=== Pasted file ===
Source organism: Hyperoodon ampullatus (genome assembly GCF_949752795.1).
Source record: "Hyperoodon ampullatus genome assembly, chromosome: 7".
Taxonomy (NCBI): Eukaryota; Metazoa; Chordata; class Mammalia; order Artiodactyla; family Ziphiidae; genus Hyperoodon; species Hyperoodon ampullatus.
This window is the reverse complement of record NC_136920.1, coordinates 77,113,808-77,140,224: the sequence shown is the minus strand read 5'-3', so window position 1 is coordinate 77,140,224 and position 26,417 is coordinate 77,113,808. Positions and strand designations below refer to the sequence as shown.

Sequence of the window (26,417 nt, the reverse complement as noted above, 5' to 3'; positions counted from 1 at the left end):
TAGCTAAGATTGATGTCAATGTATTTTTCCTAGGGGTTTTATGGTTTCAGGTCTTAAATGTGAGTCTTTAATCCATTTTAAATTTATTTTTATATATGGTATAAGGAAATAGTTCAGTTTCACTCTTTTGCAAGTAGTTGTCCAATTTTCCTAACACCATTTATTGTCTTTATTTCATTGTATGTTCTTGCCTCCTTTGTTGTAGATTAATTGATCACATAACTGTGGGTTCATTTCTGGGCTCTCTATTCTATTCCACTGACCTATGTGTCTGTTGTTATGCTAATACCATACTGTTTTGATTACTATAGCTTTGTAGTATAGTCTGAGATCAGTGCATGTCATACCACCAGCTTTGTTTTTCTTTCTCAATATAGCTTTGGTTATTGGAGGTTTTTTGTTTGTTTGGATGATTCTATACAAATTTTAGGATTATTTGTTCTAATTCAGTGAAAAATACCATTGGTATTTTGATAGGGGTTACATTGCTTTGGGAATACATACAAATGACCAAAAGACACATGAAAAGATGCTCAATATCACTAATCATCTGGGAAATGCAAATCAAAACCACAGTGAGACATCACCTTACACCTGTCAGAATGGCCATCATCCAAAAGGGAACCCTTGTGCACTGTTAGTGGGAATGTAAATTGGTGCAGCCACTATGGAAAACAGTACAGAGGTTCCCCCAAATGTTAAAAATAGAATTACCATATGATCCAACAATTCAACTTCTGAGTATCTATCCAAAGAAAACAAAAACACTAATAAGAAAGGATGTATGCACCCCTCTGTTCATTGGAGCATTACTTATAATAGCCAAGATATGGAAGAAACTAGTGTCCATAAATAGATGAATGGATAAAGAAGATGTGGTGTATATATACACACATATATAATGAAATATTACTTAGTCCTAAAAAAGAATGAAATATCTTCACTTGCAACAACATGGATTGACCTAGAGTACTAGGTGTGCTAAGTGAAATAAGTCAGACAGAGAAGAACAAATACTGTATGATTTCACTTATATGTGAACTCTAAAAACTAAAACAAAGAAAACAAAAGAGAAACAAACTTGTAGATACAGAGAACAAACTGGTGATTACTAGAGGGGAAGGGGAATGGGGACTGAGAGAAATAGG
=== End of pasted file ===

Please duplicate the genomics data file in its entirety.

Source organism: Hyperoodon ampullatus (genome assembly GCF_949752795.1).
Source record: "Hyperoodon ampullatus genome assembly, chromosome: 7".
Taxonomy (NCBI): Eukaryota; Metazoa; Chordata; class Mammalia; order Artiodactyla; family Ziphiidae; genus Hyperoodon; species Hyperoodon ampullatus.
This window is the reverse complement of record NC_136920.1, coordinates 77,113,808-77,140,224: the sequence shown is the minus strand read 5'-3', so window position 1 is coordinate 77,140,224 and position 26,417 is coordinate 77,113,808. Positions and strand designations below refer to the sequence as shown.

Sequence of the window (26,417 nt, the reverse complement as noted above, 5' to 3'; positions counted from 1 at the left end):
TAGCTAAGATTGATGTCAATGTATTTTTCCTAGGGGTTTTATGGTTTCAGGTCTTAAATGTGAGTCTTTAATCCATTTTAAATTTATTTTTATATATGGTATAAGGAAATAGTTCAGTTTCACTCTTTTGCAAGTAGTTGTCCAATTTTCCTAACACCATTTATTGTCTTTATTTCATTGTATGTTCTTGCCTCCTTTGTTGTAGATTAATTGATCACATAACTGTGGGTTCATTTCTGGGCTCTCTATTCTATTCCACTGACCTATGTGTCTGTTGTTATGCTAATACCATACTGTTTTGATTACTATAGCTTTGTAGTATAGTCTGAGATCAGTGCATGTCATACCACCAGCTTTGTTTTTCTTTCTCAATATAGCTTTGGTTATTGGAGGTTTTTTGTTTGTTTGGATGATTCTATACAAATTTTAGGATTATTTGTTCTAATTCAGTGAAAAATACCATTGGTATTTTGATAGGGGTTACATTGCTTTGGGAATACATACAAATGACCAAAAGACACATGAAAAGATGCTCAATATCACTAATCATCTGGGAAATGCAAATCAAAACCACAGTGAGACATCACCTTACACCTGTCAGAATGGCCATCATCCAAAAGGGAACCCTTGTGCACTGTTAGTGGGAATGTAAATTGGTGCAGCCACTATGGAAAACAGTACAGAGGTTCCCCCAAATGTTAAAAATAGAATTACCATATGATCCAACAATTCAACTTCTGAGTATCTATCCAAAGAAAACAAAAACACTAATAAGAAAGGATGTATGCACCCCTCTGTTCATTGGAGCATTACTTATAATAGCCAAGATATGGAAGAAACTAGTGTCCATAAATAGATGAATGGATAAAGAAGATGTGGTGTATATATACACACATATATAATGAAATATTACTTAGTCCTAAAAAAGAATGAAATATCTTCACTTGCAACAACATGGATTGACCTAGAGTACTAGGTGTGCTAAGTGAAATAAGTCAGACAGAGAAGAACAAATACTGTATGATTTCACTTATATGTGAACTCTAAAAACTAAAACAAAGAAAACAAAAGAGAAACAAACTTGTAGATACAGAGAACAAACTGGTGATTACTAGAGGGGAAGGGGAATGGGGACTGAGAGAAATAGG